Despite their creepy-crawly name, spider plants are among the most popular houseplants to grow. When grown indoors, these warm-weather perennials will survive less-than-perfect conditions, and they are stunning if you can closely mimic their native tropical environment by providing warm temperatures and humid air. These plants grow rosettes of slender, gently arching leaves that can stretch from around 12 to 18 inches long. The leaves can be green or striped green and white. Mature plants regularly send out long stems that bear small, star-shaped flowers. Once the flowers fall off, tiny plantlets form in their place, which ultimately grow their own roots and can be snipped off to create new potted plants.
Spider plants are moderately fast-growing plants that can be planted at any time as long as they are not exposed to frost.
Spider plants are often grown in containers as hanging plants due to the cascading nature of their foliage and their long stems with plantlets. They also look great when grown atop columns. If you place their container on a shelf or table, make sure the long leaves aren’t getting crushed and the long plantlet stems don’t get so heavy that they pull over the pot. In warm climates, spider plants do well in outdoor planters, and as edging or ground cover plants.
Regular watering is typically the most time-consuming part of spider plant care. Throughout the growing season (spring to fall) also plan to fertilize regularly. And repot your plant as needed once its roots have outgrown the container.
Outdoors, spider plants prefer to grow in light shade. They can tolerate heavy shade, but their growth won’t be as robust. Direct sunlight can scorch the leaves. Indoors, a bright window or patio door that gets indirect sun is ideal.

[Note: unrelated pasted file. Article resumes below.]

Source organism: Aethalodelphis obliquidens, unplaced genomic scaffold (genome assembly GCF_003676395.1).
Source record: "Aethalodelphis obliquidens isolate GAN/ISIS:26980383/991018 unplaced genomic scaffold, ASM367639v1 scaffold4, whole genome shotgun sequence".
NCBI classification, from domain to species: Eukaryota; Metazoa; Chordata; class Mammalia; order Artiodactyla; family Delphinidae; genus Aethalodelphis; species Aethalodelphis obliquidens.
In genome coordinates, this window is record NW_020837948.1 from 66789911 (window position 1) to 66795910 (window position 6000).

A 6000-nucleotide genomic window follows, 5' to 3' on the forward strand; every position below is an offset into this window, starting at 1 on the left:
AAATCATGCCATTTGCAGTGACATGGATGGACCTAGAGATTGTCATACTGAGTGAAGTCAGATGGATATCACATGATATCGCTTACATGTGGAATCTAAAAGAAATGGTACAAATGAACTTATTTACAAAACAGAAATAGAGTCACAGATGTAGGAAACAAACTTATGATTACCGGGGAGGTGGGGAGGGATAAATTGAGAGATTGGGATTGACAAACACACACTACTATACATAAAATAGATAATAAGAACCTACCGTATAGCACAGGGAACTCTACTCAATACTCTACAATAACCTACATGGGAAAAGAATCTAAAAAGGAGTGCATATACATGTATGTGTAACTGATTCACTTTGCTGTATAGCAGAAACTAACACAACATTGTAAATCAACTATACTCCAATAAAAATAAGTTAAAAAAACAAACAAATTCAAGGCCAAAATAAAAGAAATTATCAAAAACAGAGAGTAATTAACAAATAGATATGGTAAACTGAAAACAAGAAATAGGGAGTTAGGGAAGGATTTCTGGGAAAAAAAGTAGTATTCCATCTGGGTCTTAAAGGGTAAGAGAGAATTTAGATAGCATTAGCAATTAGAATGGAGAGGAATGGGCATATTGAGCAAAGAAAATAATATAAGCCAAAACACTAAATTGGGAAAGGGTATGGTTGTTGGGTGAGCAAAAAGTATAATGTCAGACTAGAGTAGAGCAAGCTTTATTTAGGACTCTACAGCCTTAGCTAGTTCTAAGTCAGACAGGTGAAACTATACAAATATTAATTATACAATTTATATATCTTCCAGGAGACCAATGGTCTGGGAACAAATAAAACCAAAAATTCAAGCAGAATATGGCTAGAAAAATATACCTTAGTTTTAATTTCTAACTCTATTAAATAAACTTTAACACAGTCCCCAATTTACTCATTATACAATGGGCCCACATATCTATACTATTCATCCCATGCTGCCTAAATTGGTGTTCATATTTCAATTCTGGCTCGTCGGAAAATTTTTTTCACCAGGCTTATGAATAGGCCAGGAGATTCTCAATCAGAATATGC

These plants can grow in a variety of soil types, but they favor loose, loamy soil with sharp drainage. Spider plant prefers a fairly neutral soil pH but can tolerate slightly acidic to slightly alkaline soil. A high level of salts in the soil can cause the leaf tips to turn brown.
Spider plants like lightly moist but not soggy soil. Overwatering can cause root rot and ultimately kill the plant. These plants are sensitive to fluoride and chlorine in water, which can brown the leaf tips. So if possible, use rainwater or distilled water for container plants.
Temperature & Humidity
Warm, humid conditions are ideal for spider plants. They don’t like temperatures below 50 degrees Fahrenheit. This means they should be protected from drafts and air-conditioning vents when grown indoors. Moreover, the leaf tips can brown if the humidity is too low. Regular misting of the plant can help to maintain adequate humidity.
These plants like a moderate amount of feeding, roughly once a month during the active growing seasons of spring and summer. Too much fertilizer can cause brown leaf tips, but too little fertilizer will result in weak growth. Use an all-purpose granular or water-soluble fertilizer during the growing season, following label instructions. Adjust the amount if necessary depending on your plant’s growth.
Types of Spider Plant
There are several varieties of spider plants, including:
- Variegatum: This variety has leaf margins of cream or white with a dark green stripe down the middle. Its long stems are green.
- Vittatum: This plant’s leaves have a center white stripe surrounded by medium green margins. Its long stems are white.
- Bonnie: This variety is more compact than the main species plant and has loosely curled leaves with green margins and a cream center stripe. It produces yellow flowers.
Remove dead or browning leaves as they appear. If a plant is becoming too leggy and sparse, remove the plantlet shoots to redirect energy to the main plant.
Potting & Repotting